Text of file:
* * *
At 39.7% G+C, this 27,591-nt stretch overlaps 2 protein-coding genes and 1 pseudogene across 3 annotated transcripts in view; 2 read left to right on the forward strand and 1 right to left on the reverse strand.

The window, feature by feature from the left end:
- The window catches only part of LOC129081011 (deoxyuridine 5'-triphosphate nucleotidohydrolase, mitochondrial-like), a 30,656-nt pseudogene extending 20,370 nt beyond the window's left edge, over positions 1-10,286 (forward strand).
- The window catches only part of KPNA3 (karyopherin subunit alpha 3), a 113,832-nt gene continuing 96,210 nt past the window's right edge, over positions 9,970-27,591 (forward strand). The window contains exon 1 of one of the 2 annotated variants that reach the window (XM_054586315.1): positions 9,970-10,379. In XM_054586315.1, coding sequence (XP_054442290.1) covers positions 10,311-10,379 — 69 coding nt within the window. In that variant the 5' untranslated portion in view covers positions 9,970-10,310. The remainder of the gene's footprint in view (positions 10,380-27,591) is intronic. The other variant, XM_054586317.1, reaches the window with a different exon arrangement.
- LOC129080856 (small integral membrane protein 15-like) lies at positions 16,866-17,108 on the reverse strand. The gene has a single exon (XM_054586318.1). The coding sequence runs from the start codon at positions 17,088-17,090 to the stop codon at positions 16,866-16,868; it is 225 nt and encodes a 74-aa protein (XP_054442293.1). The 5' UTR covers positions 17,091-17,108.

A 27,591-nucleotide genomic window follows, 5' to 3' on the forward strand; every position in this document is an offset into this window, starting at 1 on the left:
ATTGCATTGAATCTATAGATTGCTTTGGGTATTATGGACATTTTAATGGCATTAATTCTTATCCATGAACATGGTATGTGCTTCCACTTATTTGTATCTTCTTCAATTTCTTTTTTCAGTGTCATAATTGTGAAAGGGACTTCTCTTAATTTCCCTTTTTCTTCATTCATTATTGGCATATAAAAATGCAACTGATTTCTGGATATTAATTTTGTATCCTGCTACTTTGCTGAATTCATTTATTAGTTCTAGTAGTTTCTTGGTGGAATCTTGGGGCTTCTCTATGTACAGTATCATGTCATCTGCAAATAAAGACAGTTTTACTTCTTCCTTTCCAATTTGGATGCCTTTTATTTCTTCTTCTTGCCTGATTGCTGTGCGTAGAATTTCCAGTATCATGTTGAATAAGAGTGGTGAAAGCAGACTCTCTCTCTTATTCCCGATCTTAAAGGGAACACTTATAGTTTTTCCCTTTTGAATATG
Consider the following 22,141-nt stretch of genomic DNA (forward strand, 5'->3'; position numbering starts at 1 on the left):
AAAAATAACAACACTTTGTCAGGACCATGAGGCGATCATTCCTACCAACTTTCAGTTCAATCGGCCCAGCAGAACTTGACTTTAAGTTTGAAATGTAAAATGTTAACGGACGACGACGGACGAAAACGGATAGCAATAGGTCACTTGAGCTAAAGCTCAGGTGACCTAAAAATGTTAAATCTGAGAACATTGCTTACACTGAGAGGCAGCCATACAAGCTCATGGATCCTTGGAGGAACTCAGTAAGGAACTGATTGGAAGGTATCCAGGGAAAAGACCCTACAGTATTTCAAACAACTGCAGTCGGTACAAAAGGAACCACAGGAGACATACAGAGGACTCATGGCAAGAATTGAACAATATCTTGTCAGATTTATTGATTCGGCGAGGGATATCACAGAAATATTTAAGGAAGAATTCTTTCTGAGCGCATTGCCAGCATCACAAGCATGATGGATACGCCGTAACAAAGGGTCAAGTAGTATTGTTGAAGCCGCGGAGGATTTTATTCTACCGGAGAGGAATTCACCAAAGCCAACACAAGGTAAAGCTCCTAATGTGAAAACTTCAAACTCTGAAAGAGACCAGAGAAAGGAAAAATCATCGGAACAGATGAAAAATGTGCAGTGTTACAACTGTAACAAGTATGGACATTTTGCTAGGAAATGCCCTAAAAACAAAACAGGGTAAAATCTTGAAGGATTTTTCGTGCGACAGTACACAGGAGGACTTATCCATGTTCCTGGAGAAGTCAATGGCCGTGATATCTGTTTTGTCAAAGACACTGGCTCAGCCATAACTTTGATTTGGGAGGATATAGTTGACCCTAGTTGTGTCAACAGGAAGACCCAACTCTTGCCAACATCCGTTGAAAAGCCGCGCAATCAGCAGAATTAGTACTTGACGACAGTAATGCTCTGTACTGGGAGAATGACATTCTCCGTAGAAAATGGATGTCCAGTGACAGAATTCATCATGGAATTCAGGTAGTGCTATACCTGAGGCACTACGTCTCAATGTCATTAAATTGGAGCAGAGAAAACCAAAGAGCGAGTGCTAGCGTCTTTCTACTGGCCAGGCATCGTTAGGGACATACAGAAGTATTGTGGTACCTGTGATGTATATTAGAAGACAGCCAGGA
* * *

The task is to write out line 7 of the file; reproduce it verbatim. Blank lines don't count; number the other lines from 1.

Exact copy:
ATTGCATTGAATCTATAGATTGCTTTGGGTATTATGGACATTTTAATGGCATTAATTCTTATCCATGAACATGGTATGTGCTTCCACTTATTTGTATCTTCTTCAATTTCTTTTTTCAGTGTCATAATTGTGAAAGGGACTTCTCTTAATTTCCCTTTTTCTTCATTCATTATTGGCATATAAAAATGCAACTGATTTCTGGATATTAATTTTGTATCCTGCTACTTTGCTGAATTCATTTATTAGTTCTAGTAGTTTCTTGGTGGAATCTTGGGGCTTCTCTATGTACAGTATCATGTCATCTGCAAATAAAGACAGTTTTACTTCTTCCTTTCCAATTTGGATGCCTTTTATTTCTTCTTCTTGCCTGATTGCTGTGCGTAGAATTTCCAGTATCATGTTGAATAAGAGTGGTGAAAGCAGACTCTCTCTCTTATTCCCGATCTTAAAGGGAACACTTATAGTTTTTCCCTTTTGAATATG